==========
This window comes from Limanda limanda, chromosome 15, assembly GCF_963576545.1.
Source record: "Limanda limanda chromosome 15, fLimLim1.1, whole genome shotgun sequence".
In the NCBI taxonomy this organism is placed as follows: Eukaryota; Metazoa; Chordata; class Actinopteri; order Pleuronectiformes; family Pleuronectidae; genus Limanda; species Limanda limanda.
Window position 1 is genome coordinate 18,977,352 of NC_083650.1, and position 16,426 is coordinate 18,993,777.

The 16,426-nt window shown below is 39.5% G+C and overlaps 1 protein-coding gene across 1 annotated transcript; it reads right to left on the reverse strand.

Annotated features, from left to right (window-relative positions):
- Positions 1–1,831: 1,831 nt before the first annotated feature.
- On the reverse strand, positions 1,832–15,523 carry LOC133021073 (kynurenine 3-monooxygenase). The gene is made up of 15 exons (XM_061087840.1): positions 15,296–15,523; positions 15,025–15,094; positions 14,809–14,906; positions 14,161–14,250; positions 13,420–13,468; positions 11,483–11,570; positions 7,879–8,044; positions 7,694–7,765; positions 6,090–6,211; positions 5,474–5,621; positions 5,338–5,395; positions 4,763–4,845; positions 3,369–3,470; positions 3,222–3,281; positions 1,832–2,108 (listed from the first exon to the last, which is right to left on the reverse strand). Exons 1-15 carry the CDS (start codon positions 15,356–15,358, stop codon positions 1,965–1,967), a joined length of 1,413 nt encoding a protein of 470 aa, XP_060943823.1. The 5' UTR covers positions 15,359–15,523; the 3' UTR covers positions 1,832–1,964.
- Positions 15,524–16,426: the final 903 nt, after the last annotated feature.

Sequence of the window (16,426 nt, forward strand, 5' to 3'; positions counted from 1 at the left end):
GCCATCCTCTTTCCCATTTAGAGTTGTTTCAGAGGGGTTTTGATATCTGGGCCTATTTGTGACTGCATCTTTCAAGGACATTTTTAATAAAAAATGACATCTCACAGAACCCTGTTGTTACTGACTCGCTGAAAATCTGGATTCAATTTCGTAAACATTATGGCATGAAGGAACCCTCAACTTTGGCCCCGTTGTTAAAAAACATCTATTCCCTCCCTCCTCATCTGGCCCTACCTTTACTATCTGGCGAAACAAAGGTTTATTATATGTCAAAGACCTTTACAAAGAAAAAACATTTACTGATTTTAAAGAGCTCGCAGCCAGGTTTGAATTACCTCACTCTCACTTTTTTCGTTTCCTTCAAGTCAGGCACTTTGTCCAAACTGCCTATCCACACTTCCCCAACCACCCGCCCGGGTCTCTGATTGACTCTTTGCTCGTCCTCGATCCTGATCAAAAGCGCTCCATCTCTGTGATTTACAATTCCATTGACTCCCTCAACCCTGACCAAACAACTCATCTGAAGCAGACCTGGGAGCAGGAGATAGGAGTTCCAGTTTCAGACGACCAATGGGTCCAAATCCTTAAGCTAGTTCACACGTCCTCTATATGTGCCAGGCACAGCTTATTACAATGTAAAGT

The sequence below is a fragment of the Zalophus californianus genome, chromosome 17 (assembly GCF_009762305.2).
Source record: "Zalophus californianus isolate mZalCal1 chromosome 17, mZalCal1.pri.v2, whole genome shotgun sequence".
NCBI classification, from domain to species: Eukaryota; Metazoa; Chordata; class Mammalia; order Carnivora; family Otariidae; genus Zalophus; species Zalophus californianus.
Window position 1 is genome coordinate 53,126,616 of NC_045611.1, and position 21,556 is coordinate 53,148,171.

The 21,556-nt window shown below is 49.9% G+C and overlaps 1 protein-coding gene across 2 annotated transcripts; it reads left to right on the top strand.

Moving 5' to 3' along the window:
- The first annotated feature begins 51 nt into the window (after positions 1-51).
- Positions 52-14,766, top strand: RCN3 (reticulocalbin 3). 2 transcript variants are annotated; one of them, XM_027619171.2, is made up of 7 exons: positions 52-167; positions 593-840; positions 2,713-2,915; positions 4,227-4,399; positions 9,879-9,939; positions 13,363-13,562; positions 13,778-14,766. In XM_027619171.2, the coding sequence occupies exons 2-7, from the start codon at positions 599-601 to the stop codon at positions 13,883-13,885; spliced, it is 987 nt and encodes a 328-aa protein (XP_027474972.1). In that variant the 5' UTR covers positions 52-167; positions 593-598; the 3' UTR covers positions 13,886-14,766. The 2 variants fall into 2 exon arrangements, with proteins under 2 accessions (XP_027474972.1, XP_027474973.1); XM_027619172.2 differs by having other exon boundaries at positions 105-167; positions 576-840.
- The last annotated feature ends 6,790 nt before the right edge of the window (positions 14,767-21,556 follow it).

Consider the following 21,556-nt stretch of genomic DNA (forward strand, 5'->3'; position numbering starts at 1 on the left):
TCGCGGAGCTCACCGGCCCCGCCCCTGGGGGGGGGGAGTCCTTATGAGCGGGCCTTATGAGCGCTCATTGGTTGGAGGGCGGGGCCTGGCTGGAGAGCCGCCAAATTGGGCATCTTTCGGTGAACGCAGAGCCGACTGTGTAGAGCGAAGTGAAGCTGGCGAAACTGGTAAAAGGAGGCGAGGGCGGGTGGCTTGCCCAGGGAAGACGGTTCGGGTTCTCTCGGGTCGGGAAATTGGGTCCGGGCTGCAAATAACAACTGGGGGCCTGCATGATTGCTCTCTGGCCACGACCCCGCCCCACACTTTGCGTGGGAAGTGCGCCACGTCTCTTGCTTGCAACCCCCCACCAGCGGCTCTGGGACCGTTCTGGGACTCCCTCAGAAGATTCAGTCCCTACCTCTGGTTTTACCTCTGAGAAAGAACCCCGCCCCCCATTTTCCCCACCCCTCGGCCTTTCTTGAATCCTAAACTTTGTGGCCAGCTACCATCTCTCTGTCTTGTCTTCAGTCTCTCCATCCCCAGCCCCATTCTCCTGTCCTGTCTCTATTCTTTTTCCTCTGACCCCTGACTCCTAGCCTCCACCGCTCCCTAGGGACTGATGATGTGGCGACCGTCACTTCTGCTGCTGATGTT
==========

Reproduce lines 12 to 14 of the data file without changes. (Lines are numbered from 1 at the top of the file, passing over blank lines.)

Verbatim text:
The sequence below is a fragment of the Zalophus californianus genome, chromosome 17 (assembly GCF_009762305.2).
Source record: "Zalophus californianus isolate mZalCal1 chromosome 17, mZalCal1.pri.v2, whole genome shotgun sequence".
NCBI classification, from domain to species: Eukaryota; Metazoa; Chordata; class Mammalia; order Carnivora; family Otariidae; genus Zalophus; species Zalophus californianus.